“[Third-party litigation financing] ... is a very murky place right now. I don’t understand why anybody’s afraid of the light unless they’ve got something to hide.”
– Tripp Haston, Bradley Arant Boult Cummings LLP


The apex doctrine is a framework that courts across the country have adopted to protect high-level corporate employees, who have no unique or superior knowledge of a particular case, from being pulled into depositions. In addition to its purpose of saving time and resources, this doctrine prevents plaintiffs from abusing the discovery system to pressure a company into settlement by disrupting its operations. To avail oneself to the apex doctrine, the party must show that (1) the corporate executive lacks unique, first-hand knowledge of the facts at issue and (2) other, less intrusive means of discovery, such as questioning other employees, have not been exhausted.

In June 2022, the Georgia Supreme Court, while recognizing the importance of the principles behind the apex doctrine, refused to expressly adopt it. The Georgia Supreme Court noted that such policy concerns are to be addressed by the Georgia General Assembly rather than the judiciary. Instead, the Court emphasized the importance of a trial court’s discretion in determining good cause and refused to adopt rules that restrict such discretion. According to the court, judges must balance the interest of the parties in securing permissible discovery on a case-by-case basis.

Discretionary depositions of high-ranked officials may hinder the official’s ability to perform their duties. Permitting discovery without demonstration of an official’s unique knowledge and before exhausting other avenues of information, allows litigants to pressure a party to settle out of necessity rather than litigate based on the merits of the case.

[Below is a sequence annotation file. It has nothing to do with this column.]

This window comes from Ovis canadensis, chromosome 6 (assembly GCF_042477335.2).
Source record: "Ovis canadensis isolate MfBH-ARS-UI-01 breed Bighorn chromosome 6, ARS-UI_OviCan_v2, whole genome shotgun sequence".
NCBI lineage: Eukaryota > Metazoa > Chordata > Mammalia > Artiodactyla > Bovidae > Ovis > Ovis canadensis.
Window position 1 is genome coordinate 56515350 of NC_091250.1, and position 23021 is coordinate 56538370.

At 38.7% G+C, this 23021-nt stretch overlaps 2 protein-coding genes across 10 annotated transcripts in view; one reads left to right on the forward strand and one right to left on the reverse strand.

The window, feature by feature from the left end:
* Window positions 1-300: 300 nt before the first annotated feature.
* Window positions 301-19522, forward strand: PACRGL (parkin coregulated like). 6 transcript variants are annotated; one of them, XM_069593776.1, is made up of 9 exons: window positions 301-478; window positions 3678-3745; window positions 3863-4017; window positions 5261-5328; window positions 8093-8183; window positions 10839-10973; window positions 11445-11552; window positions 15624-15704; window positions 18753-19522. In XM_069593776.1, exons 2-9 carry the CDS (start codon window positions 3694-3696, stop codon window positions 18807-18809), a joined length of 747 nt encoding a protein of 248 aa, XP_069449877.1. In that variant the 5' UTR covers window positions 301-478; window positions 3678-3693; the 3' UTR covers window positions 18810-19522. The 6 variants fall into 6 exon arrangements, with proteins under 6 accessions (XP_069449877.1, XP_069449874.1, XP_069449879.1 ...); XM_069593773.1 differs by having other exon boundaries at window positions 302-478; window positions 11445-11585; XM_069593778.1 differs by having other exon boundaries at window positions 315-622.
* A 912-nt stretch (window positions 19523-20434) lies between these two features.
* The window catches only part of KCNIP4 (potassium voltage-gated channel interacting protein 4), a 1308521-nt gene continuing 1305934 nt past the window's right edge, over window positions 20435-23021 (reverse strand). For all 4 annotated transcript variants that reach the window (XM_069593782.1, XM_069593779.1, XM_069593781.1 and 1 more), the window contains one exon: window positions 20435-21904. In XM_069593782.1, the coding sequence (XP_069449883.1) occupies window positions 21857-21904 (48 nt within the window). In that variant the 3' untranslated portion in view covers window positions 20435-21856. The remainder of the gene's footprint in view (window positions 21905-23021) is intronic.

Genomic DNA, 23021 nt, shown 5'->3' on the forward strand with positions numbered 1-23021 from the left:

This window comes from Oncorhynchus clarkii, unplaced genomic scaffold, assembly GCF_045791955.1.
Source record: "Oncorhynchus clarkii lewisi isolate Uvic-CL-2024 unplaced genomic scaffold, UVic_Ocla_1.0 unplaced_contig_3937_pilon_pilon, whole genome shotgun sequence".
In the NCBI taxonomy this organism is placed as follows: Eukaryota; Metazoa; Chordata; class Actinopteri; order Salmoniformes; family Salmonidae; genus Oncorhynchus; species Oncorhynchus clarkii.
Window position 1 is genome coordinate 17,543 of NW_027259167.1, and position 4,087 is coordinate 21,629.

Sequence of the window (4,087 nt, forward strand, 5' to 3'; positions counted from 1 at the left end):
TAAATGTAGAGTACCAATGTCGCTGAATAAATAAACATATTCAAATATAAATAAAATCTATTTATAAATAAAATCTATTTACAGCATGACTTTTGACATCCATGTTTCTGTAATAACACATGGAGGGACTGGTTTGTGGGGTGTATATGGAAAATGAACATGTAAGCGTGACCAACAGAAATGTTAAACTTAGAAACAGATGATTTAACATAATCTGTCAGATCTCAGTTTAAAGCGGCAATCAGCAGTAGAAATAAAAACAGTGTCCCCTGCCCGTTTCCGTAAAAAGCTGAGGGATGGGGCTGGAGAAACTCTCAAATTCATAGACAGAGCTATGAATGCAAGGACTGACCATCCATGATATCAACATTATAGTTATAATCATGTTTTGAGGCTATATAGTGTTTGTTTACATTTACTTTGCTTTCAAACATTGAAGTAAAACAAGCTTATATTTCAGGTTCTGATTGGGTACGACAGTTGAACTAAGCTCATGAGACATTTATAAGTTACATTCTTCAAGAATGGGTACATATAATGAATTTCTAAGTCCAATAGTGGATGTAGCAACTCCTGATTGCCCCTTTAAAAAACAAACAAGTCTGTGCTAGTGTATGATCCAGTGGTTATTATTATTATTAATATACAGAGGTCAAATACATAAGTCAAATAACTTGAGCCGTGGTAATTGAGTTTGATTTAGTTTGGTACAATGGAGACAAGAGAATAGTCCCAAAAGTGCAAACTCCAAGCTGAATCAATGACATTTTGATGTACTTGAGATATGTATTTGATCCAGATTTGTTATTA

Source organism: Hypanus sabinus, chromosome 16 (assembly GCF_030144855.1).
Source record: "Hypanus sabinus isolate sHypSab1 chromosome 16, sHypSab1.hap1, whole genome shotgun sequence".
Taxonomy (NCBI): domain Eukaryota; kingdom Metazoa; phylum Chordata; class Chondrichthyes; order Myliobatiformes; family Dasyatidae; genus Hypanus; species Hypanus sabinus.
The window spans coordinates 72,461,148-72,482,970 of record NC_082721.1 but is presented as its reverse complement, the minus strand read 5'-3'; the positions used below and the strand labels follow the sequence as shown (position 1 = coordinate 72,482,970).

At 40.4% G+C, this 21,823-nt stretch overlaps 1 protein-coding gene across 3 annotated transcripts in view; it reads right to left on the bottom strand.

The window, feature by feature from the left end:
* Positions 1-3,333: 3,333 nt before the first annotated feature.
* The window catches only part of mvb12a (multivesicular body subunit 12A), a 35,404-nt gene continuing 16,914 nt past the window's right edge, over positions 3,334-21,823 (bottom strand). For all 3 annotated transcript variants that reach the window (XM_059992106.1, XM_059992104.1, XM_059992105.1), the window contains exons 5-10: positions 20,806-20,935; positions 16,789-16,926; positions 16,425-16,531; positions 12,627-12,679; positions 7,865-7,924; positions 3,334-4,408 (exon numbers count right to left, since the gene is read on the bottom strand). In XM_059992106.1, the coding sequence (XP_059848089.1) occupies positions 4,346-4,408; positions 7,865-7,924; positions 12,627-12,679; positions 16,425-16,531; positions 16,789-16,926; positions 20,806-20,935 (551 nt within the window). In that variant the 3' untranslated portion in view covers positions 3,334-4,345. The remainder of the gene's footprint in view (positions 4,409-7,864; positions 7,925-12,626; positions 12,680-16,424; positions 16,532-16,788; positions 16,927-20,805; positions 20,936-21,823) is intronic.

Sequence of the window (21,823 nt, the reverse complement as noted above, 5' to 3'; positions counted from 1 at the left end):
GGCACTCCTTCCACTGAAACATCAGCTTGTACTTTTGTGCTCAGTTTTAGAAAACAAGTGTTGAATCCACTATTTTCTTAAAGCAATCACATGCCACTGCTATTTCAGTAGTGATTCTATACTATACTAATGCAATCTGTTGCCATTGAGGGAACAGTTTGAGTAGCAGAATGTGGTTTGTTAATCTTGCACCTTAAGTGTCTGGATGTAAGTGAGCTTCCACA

Under what’s known as the “seatbelt gag rule,” lawyers defending a product liability claim cannot inform the jury that someone hurt in an auto accident was not wearing a seatbelt.

Enacted by the Georgia legislature in 1988, critics of the statute argue that the policy behind the seatbelt gag rule has long ended. At the time of enactment, people questioned the effectiveness of seat- belts in preventing injuries. Some legislators believed that air bags were sufficient and seatbelt use was not widespread. Since then, forty-nine states have mandated the use of safety belts and numerous studies have proven the protection that modern seatbelts provide. With clear evidence that seatbelt usage is crucial to both a driver’s and passenger’s safety, many states are discarding the seatbelt gag rule as an anachronistic law that “may have been appropriate in its time,” but has become outdated by further studies. Instead, these states allow juries to consider seatbelt use when allocating fault or determining the cause of an injury.

Unfortunately, the Georgia Supreme Court passed on an opportunity to constrain the state’s gag rule; however, the justices did leave the door open to a future change.

A product liability suit against Ford alleged that a defectively designed airbag restraint system failed to deploy during a collision, resulting in a passenger’s injury. During discovery, the plaintiffs filed a motion to exclude any evidence concerning the plaintiffs’ seatbelt use at the time of the collision. Ford responded that “given the interconnected designs of restraints and airbags, it is pragmatically impossible … to conclude that a differently designed airbag would be safer without considering occupant seatbelt use or nonuse.” Ford argued that applying the seatbelt gag rule in this context, when it was necessary to its defense, would violates its right to due process and equal protection.

In the Supreme Court opinion, the Court found Georgia’s seatbelt gag rule applied to the claim but did not rule on the constitutionality of the statute as applied. The Court acknowledged that “some of us [on this court] have serious concerns about the constitutionality of a statute that strips from a defendant the ability to present evidence that could be critical to its ability to present a defense of a product it designs and manufactures.” The Court found that it could not rule on this issue at an early stage in the litigation, which had been certified by a federal trial court before trial.